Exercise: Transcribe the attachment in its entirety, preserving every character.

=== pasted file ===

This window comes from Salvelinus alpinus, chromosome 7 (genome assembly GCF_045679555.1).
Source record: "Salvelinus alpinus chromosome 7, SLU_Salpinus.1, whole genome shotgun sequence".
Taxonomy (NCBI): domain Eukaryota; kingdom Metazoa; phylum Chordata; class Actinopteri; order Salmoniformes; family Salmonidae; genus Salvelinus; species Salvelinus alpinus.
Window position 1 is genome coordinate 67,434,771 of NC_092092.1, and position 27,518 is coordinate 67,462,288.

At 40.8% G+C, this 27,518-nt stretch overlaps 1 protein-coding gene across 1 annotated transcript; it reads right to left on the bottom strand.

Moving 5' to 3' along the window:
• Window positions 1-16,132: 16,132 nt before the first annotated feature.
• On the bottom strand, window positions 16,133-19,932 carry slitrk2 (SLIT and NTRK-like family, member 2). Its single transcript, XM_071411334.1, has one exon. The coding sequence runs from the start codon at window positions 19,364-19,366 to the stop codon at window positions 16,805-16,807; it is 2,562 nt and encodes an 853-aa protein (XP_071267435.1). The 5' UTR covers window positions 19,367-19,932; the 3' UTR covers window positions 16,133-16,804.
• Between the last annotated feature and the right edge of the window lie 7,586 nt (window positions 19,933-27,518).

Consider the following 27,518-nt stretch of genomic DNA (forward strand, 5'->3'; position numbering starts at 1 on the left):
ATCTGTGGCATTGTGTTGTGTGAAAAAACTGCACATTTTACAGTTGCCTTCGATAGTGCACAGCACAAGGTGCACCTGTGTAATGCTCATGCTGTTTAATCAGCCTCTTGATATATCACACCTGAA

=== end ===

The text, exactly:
This window comes from Salvelinus alpinus, chromosome 7 (genome assembly GCF_045679555.1).
Source record: "Salvelinus alpinus chromosome 7, SLU_Salpinus.1, whole genome shotgun sequence".
Taxonomy (NCBI): domain Eukaryota; kingdom Metazoa; phylum Chordata; class Actinopteri; order Salmoniformes; family Salmonidae; genus Salvelinus; species Salvelinus alpinus.
Window position 1 is genome coordinate 67,434,771 of NC_092092.1, and position 27,518 is coordinate 67,462,288.

At 40.8% G+C, this 27,518-nt stretch overlaps 1 protein-coding gene across 1 annotated transcript; it reads right to left on the bottom strand.

Moving 5' to 3' along the window:
• Window positions 1-16,132: 16,132 nt before the first annotated feature.
• On the bottom strand, window positions 16,133-19,932 carry slitrk2 (SLIT and NTRK-like family, member 2). Its single transcript, XM_071411334.1, has one exon. The coding sequence runs from the start codon at window positions 19,364-19,366 to the stop codon at window positions 16,805-16,807; it is 2,562 nt and encodes an 853-aa protein (XP_071267435.1). The 5' UTR covers window positions 19,367-19,932; the 3' UTR covers window positions 16,133-16,804.
• Between the last annotated feature and the right edge of the window lie 7,586 nt (window positions 19,933-27,518).

Consider the following 27,518-nt stretch of genomic DNA (forward strand, 5'->3'; position numbering starts at 1 on the left):
ATCTGTGGCATTGTGTTGTGTGAAAAAACTGCACATTTTACAGTTGCCTTCGATAGTGCACAGCACAAGGTGCACCTGTGTAATGCTCATGCTGTTTAATCAGCCTCTTGATATATCACACCTGAA